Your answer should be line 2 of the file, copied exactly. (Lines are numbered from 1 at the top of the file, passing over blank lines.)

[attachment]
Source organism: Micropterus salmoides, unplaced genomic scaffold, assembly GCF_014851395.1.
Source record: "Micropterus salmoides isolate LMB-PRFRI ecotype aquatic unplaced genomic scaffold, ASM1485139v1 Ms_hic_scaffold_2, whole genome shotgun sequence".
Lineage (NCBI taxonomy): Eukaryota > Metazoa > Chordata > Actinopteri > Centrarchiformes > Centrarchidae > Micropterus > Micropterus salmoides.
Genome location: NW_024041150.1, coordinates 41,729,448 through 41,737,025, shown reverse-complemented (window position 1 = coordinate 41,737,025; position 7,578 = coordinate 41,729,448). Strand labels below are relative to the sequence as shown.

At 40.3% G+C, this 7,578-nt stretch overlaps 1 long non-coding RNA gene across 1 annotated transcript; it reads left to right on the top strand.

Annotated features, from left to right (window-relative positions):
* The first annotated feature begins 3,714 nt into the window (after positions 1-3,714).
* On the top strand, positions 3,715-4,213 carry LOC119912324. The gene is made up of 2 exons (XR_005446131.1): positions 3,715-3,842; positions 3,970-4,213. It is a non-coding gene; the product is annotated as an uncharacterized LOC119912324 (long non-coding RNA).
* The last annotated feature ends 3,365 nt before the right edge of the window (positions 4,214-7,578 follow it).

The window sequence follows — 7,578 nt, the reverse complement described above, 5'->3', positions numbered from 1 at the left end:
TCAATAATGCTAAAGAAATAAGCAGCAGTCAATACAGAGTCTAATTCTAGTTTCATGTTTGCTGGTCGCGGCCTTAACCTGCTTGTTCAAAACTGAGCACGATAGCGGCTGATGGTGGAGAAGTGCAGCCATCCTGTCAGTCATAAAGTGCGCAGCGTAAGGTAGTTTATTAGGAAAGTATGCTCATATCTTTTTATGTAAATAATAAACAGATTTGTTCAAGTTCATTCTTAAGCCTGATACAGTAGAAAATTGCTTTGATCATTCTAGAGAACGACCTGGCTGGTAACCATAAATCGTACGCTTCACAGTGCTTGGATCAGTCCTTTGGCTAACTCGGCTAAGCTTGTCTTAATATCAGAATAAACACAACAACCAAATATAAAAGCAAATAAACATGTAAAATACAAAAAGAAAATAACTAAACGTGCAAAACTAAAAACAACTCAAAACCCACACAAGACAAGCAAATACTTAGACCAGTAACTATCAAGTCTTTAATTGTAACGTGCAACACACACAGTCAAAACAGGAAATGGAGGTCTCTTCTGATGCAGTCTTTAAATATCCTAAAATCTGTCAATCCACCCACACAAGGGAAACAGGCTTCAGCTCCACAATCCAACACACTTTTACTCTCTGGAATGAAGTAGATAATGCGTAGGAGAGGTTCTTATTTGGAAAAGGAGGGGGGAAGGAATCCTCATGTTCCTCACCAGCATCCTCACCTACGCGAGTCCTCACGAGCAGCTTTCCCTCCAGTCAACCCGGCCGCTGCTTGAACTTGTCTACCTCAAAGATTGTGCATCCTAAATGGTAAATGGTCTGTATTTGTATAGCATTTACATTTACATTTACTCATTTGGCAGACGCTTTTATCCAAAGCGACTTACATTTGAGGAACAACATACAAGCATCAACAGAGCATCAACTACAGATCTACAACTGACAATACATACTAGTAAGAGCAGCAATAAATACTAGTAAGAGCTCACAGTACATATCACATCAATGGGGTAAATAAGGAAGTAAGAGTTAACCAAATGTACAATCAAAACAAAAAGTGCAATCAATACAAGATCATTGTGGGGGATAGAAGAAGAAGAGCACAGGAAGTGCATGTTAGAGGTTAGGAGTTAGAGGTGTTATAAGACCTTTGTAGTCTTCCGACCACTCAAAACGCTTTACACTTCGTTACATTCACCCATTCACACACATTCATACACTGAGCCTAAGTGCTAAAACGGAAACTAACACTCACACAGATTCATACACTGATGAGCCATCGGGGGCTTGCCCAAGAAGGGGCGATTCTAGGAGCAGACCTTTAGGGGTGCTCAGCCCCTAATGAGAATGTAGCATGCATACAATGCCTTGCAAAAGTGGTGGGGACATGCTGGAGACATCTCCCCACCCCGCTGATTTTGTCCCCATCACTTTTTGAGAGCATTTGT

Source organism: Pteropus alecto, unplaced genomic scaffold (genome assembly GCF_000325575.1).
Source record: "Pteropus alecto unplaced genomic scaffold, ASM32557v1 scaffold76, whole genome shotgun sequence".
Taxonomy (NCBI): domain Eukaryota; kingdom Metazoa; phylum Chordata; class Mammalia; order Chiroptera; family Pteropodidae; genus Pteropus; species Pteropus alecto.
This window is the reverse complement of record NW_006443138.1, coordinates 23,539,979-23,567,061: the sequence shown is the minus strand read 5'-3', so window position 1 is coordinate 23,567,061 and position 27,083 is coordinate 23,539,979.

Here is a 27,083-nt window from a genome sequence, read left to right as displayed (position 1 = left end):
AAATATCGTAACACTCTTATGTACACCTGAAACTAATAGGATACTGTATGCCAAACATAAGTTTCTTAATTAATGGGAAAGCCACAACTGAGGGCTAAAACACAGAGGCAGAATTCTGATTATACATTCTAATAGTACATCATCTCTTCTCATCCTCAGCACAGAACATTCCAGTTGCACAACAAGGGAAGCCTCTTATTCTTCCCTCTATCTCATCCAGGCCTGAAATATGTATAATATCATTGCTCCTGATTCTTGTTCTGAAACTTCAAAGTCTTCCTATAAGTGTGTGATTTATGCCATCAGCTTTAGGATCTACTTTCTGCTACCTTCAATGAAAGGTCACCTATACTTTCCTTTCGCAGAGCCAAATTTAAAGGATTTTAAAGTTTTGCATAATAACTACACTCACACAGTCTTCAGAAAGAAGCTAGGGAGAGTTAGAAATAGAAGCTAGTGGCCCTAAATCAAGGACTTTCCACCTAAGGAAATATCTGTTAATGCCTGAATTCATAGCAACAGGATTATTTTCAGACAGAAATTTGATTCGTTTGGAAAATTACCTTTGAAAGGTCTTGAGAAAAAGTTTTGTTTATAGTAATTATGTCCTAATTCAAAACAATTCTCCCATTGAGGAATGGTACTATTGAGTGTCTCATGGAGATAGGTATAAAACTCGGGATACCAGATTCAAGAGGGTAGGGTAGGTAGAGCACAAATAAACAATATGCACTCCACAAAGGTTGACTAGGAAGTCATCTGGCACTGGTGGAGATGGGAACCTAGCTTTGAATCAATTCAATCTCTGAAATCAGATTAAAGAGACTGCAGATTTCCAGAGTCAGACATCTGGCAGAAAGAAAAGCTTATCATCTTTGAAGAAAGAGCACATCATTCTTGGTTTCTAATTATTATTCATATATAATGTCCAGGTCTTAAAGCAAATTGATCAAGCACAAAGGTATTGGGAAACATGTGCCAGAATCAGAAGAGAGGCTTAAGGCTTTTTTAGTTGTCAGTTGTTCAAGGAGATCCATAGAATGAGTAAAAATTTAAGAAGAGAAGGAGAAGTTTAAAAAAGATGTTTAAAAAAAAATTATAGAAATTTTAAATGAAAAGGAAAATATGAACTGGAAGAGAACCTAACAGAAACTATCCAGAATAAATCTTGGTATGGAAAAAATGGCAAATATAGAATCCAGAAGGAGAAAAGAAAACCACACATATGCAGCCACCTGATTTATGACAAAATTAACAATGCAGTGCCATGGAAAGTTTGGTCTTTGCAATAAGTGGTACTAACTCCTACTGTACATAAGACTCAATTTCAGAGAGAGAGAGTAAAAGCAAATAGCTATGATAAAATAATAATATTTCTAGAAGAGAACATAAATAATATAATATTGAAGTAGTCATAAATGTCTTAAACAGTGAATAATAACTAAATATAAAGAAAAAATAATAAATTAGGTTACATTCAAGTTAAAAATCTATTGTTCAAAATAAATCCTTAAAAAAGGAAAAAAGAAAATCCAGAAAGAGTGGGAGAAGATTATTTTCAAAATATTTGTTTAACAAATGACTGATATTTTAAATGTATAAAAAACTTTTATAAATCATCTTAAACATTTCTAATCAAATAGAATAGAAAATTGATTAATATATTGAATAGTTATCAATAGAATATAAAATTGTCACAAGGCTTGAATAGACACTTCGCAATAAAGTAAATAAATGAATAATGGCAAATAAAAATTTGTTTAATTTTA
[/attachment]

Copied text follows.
Source record: "Micropterus salmoides isolate LMB-PRFRI ecotype aquatic unplaced genomic scaffold, ASM1485139v1 Ms_hic_scaffold_2, whole genome shotgun sequence".